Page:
The most important is that there simply might be no candidate worthy of a vote, in which case not voting sends a message to that effect and reduces the risk that an unworthy-but-elected candidate can claim the Mandate of the People (cf. above). Notably, it is wrong to consider a non-vote a mere result of e.g. laziness—a non-vote is often a political statement in its own right. The same applies to deliberately void votes, as in Sweden and the many protest votes given to the Donald-Duck party (“Kalle-Anka partiet”). A vote for the “least bad” candidate is certainly an option, but such a vote can be misconstrued and indirectly support Mandate-of-the-People propaganda.


Of course, politicians seem to invariably draw (or claim to draw) the wrong conclusion—something is wrong with the voters and the voters need to shape up.

Also note who would be favored by e.g. a law that everyone eligible to vote must vote, especially in combination with a limitation to officially listed candidates. A benefit for the voters, the country as a whole, whatnot is not very likely, but for the politicians, who can now invoke the Mandate of the People the more strongly (without having a stronger support than in the past), it would be a major benefit indeed.

A rarer variation is that the candidates at hand differ too little in perceived value and values, likely policies, or similar to make the difference worthwhile to a given voter. In as far as this perception goes back to an insufficient knowledge in the voter, not voting could be a civic duty (cf. above).

Then we have issues like the “expected influence” gained by voting. Taking POTUS elections (without a “down-ballot”, cf. side-note) as an illustration, voting outside a swing state is not worthwhile, provided that sufficiently many others vote in a manner representative of the overall population. If some choose to vote and others choose not to, this is perfectly in order. Even in swing states there might be some doubts, as the probability that this one additional vote actually tips the scale in the state is low, and as the result in any individual state is only relevant if it, in turn, tips the scale in the electoral college.


This just to illustrate the principle. Factor in House and Senate elections, state/local elections, state/local referenda, whatnot, that might also be up for the vote at the same time, and there is greater reason to vote. The accumulated probability that a vote in one of the sub-elections does make a difference is far larger (if still small) and might make voting a rational decision—and if someone has already gone through the effort of visiting the polling place, the additional effort of also making a (literal or metaphorical) check mark for a POTUS candidate is minuscule.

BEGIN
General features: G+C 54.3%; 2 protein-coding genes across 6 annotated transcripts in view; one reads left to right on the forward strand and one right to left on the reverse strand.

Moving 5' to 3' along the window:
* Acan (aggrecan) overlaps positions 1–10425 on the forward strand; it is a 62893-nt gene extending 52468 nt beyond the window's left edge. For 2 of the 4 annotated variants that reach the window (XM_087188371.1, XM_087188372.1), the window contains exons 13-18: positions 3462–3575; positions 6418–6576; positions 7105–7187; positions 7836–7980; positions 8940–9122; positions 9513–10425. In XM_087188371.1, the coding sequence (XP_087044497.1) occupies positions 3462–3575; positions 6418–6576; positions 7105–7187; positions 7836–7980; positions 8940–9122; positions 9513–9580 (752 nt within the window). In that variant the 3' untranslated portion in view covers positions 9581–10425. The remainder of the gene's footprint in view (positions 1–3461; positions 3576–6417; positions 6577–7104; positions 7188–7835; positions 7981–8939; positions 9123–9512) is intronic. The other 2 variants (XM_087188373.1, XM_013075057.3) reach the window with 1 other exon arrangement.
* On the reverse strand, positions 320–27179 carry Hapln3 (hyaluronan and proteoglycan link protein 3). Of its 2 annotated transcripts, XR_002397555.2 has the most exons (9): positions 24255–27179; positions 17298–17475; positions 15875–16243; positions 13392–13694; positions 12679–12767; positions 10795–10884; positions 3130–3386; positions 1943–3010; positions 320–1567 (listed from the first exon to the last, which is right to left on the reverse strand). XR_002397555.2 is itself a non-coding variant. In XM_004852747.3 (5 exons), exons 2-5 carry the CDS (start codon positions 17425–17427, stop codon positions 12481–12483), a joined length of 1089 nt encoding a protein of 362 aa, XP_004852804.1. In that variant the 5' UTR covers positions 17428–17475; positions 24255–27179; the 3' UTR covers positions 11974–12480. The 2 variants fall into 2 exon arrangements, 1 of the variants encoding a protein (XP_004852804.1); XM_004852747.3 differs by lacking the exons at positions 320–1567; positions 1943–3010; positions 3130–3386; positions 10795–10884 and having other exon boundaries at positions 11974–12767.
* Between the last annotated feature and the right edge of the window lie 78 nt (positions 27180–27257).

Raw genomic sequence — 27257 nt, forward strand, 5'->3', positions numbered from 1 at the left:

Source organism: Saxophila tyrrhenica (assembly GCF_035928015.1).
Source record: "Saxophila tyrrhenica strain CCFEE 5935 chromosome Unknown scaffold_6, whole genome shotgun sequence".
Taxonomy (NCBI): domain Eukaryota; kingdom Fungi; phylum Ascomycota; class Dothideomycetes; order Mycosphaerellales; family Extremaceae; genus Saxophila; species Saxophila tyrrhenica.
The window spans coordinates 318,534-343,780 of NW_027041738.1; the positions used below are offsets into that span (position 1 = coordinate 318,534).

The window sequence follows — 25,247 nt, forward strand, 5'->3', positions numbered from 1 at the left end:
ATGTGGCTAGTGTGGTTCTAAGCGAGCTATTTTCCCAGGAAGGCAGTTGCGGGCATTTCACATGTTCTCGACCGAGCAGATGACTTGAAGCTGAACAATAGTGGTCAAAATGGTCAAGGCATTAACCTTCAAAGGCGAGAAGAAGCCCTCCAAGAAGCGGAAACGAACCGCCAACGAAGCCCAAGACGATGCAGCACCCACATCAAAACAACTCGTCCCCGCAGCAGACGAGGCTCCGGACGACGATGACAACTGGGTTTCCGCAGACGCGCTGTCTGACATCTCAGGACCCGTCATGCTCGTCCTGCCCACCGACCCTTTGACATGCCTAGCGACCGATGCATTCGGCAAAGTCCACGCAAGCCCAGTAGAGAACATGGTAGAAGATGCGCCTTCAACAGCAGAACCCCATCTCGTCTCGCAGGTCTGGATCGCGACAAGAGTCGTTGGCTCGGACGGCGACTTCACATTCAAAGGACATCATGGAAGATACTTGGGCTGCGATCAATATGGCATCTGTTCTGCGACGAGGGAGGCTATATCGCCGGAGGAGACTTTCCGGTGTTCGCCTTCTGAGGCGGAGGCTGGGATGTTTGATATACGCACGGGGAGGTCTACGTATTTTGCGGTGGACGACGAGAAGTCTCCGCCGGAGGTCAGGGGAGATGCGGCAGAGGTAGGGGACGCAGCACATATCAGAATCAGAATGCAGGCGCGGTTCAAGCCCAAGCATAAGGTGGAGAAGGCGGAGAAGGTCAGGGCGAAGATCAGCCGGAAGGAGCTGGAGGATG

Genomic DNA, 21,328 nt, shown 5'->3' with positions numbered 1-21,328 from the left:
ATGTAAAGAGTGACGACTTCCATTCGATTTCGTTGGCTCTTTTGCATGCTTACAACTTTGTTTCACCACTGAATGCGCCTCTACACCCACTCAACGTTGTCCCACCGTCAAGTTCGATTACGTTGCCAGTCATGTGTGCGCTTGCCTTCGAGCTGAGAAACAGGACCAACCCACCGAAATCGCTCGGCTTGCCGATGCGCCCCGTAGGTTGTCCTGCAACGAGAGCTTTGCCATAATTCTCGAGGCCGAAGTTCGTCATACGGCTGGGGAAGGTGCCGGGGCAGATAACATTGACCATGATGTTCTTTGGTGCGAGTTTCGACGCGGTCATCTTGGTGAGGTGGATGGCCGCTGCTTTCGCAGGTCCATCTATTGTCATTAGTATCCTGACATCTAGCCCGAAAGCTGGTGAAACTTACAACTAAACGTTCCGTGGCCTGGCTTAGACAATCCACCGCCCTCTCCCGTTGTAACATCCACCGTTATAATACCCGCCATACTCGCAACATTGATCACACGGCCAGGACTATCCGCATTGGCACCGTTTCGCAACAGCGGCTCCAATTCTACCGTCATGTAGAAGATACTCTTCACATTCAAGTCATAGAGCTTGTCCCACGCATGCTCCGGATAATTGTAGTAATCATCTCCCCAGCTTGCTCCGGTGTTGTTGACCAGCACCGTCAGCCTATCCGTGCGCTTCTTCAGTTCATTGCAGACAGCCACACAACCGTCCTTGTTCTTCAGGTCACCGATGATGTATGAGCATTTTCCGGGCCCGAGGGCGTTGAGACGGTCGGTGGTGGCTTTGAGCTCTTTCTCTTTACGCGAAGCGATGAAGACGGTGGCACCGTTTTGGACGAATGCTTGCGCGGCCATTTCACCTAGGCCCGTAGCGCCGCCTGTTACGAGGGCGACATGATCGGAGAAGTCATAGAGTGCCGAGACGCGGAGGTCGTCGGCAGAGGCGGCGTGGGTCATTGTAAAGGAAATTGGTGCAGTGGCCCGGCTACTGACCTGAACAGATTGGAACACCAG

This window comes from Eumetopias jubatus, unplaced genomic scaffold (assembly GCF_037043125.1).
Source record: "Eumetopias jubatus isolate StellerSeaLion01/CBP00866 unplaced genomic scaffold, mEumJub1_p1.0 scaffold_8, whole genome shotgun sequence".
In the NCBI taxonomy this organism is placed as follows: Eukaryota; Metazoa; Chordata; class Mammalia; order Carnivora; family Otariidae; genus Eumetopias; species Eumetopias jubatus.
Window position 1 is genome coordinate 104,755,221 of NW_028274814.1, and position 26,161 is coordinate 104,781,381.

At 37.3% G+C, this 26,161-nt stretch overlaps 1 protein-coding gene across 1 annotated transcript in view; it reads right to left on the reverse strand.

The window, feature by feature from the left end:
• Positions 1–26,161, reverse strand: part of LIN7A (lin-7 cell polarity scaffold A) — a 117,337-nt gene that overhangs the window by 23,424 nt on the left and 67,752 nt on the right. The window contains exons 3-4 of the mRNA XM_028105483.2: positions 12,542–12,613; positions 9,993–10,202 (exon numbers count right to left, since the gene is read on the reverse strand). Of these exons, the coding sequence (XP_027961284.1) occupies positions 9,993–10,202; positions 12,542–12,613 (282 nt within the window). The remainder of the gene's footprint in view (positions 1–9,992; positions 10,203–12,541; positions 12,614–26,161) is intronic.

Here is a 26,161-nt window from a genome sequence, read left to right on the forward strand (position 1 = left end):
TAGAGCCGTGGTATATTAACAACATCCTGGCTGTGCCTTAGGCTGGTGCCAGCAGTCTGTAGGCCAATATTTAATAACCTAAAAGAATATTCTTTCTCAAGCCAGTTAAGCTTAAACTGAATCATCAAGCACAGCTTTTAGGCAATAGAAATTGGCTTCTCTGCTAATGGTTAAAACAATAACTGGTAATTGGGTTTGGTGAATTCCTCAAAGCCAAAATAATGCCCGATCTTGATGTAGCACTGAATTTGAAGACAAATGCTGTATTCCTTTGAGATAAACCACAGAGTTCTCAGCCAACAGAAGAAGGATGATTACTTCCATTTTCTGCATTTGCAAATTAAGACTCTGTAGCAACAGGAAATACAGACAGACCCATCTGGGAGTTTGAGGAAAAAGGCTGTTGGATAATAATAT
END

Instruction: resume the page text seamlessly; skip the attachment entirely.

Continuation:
A deeper discussion of who should vote or not vote when, based on “won’t make a difference” reasoning, could be an interesting application of game theory, but is off-topic for this text. Note, however, that the more eligible voters refrain from voting, the larger the chance of a vote making a difference, implying that the fewer voters there are, the stronger the incentive to vote is (all other factors equal). Similarly, what if e.g. the supporters of one party has a non-trivially different distribution of the propensity to vote than those of another?

Here and elsewhere it is important to keep in mind the difference between the voting choices of any given individual and those of greater groups of voters. The probability that any given voter will make a difference is small; however, even a small shift in voting in a greater group can have a large effect. For instance, if a candidate convinces a single potential voter to actually vote for him, it means next to nothing, but if he can shift just a few percent of the “undecided” or bring out just a few percent more of the broadly-supportive-but-lazy potential voters, this can win an election. For instance, the vote of a single uninformed, weak-at-critical-thinking, should-better-abstain-from-voting citizen is unlikely to do any harm, but the proportion of such voters is so large that their overall influence is disastrous.

My own voting

My own voting has been quite limited between my move to Germany (1997) and the time of writing (2023). This in part for reasons like those discussed above, most notably a lack of good candidates and a poor return for my effort; however, in part for reasons relating to my status as an immigrant:

On the one hand, I am still allowed to vote in national elections in Sweden (with reservations for changes since I last checked). However, I have doubts as to the ethics of voting in a country where I have not lived since 1997 and where I might never live again. (And the effort is greater and my right to vote “down-ballot” is lesser.)

On the other, I have not bothered with a German citizenship, which implies that I am not entitled to vote beyond the local level in Germany. (While I would be entitled to citizenship upon application, it involves considerable leg-work, a considerable fee, and a stated support for the deeply flawed German constitution; and as a EU citizen, by dint of being Swedish, I would have little to gain beyond the right to vote and easier passport/ID handling.)

Insights to have before voting

(A longer text originally present here is available on a separate page.)